This might appear far-fetched, but fragrance and music are more common than they appear. Each work is created after carefully combining different elements that work together to create something new and distinct – not to mention that both a music piece and a fragrance are made up of “notes.”
To easily appreciate how one inspires the other, it’s easy to point out their parallels to each other. This should help bridge gaps between two discrete crafts. In better understanding this unlikely yet inseparable pair, see how one work of art inspires another; here’s how music can inspire fragrance.
The Structural Similarity Between Music and Fragrance
A piece of music, whether it has lyrics or not, tells a story. It usually starts with an intro, which invites the listener further into the piece as well as giving an “introduction” to the rest of the work. It usually is a short part that piques the senses, rousing curiosity.
Then comes the body of the song, which modern music characterizes as a combination of stanzas, refrains, and choruses. Here is where the story unfolds, expanding the small curiosities tickled during the intro. As the heart of the song, it usually holds everything you need to know and contains everything you need to feel.
As you approach the inevitable end, the denouement or the ending wraps up everything you’ve experienced so far either by offering closure or leaving it open-ended for you to ponder long after it has left.
Although most pieces of western music only revolve around seven notes, perfumery and the longstanding craft of concocting fragrances has more “notes” to use. However, they are generally classified into three, and are parallel to parts of a song: starting from the top notes, then the heart or middle notes, and lastly the base notes. The best fragrances often employ a delicate balance of these three elements.
The top notes are the most volatile components of a fragrance, evaporating quickly and lasting shortly compared to the rest of the compound. They create the initial impression, turning heads and rousing curiosity about the rest of the scent a person is wearing. When wearing scents, the top notes are the first to be perceived: strong and ephemeral.
They are followed by the heart or middle notes of the fragrance. These elements take over the sense of smell just as the top notes start to dissipate. Not only do they offer the scent for the longest period of time, about twice that of the top notes and around 70% of the total character, but they also mask the base scent before the right time. These are more mellow compared to the other two elements and usually connect the two together.
Lastly, like any great song, a good fragrance will reveal its base notes just as the heart notes disperse away. Together, the base and the heart notes complete what is identified as the “theme” of the fragrance, much like the topic of a music piece. These are made up of heavy materials that do not evaporate quickly, the last set of notes hold the rest of the fragrance together, creating a unique character. Also, some base notes linger for about 24 hours after application, like a message stuck to your head.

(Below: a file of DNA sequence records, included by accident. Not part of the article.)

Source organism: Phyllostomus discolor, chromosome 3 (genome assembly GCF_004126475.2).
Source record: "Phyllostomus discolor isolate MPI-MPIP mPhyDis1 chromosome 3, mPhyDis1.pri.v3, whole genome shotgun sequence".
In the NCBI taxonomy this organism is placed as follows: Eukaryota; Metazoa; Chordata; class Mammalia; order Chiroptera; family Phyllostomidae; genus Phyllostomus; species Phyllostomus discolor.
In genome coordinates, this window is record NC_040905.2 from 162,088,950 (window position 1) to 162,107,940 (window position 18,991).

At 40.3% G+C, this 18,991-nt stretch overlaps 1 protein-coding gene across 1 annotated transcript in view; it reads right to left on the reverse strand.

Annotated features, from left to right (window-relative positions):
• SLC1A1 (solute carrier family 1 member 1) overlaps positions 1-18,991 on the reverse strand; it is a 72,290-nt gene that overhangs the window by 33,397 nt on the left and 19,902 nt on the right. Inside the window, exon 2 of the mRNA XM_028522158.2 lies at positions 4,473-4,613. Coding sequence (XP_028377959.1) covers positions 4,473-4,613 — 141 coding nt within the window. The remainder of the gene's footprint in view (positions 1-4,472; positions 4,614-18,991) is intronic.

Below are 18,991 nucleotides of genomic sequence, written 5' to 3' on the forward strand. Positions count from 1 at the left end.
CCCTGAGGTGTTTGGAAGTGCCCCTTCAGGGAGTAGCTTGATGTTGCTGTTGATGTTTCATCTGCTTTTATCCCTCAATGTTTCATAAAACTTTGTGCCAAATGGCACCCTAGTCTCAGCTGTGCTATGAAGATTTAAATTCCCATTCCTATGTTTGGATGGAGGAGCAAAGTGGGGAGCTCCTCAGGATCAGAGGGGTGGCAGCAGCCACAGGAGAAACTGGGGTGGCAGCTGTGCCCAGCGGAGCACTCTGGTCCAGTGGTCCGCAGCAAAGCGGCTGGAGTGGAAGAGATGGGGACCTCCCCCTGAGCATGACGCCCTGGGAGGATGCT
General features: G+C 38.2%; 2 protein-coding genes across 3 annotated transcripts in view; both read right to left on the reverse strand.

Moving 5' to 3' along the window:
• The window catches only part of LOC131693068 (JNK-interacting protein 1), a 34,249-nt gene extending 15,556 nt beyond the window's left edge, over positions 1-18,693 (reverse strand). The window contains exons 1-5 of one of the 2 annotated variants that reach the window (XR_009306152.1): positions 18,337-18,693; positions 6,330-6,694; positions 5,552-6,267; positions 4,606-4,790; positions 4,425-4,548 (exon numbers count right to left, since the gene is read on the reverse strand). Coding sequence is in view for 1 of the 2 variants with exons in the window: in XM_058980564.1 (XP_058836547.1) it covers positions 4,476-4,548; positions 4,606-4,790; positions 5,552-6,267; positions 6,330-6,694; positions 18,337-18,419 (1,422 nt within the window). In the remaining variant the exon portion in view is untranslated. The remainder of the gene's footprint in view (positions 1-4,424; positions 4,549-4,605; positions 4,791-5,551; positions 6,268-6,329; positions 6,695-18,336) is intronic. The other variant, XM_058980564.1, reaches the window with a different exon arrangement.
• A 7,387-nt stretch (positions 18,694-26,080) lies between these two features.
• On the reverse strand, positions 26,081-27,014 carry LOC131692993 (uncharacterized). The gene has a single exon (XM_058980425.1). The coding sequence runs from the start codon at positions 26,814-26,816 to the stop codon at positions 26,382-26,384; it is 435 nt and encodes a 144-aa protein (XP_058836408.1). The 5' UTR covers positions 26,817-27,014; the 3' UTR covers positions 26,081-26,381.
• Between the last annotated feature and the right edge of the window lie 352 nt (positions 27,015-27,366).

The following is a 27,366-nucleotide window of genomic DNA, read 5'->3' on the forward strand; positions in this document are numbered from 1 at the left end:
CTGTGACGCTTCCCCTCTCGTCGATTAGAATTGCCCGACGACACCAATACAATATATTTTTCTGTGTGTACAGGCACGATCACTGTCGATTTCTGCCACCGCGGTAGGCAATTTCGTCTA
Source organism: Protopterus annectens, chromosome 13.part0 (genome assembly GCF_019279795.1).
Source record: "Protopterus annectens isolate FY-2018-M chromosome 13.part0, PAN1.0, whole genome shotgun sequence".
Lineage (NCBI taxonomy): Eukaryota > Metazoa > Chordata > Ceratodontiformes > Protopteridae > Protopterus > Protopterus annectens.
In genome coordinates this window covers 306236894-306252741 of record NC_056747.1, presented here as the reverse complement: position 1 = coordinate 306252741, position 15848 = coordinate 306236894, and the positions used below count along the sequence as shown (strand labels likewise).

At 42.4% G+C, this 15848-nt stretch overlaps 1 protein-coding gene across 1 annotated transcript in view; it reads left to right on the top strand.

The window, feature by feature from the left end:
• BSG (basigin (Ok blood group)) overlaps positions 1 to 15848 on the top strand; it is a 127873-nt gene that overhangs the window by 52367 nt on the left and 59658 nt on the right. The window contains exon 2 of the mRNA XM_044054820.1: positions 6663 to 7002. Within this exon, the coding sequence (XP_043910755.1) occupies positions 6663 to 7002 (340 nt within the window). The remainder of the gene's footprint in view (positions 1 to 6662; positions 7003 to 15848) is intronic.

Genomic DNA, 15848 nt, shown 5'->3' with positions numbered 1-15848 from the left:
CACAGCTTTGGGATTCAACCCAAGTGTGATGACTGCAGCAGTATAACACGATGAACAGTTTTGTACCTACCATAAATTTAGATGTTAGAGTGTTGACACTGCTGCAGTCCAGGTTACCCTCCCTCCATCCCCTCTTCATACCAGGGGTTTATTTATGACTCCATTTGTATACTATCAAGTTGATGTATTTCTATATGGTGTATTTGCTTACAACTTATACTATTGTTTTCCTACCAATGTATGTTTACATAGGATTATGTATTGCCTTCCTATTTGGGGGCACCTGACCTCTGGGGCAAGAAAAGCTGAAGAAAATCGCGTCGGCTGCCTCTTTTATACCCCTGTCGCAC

How Music Inspires Fragrances
Have you noticed how there’s certain music for a certain event? Putting aside birthdays, graduations, and holidays; there are certain music styles you prefer when eating, when going out on a date, or when studying. Sensory inputs like sounds can provoke certain emotions like appetite or inspiration.
Music can also trigger the recall of certain memories, especially if they’re associated with it. Interestingly enough, fragrances can also have the same effects of triggering emotions or memories, and that’s another thing that connects these two together. Like any song, food, or experience can inspire a work of art, so can a piece of music inspire the creation of a fragrance. There are scents you capture once and never forget, usually including the people who wear it. So, if you’re looking to leave a strong first impression, try wearing your own business meeting or dinner date scent.
The easiest example to show how music can inspire fragrance are exclusive scents drawing inspiration from specific sounds or music. In 2005, Britney Spears released “Fantasy,” described as a “floral fruity gourmand fragrance for women.” Captivating the fresh and reinvigorating pop music she released during the years before its release, Fantasy contained sweet notes of kiwi and red lychee with subtle hints of jasmine.
Conversely, there are also songs inspired by specific fragrances. For example, Chanel’s “Gardenia” was a classic fragrance for women originally launched in 1925. It employs orange blossom and green notes for top; a mix of fruity notes with overtones of gardenia, jasmine, and tuberose for its heart; and base notes that include coconut, patchouli, and sandalwood. Its scent reportedly inspired Eddie Barclay to create the track “Gardenia de Chanel.”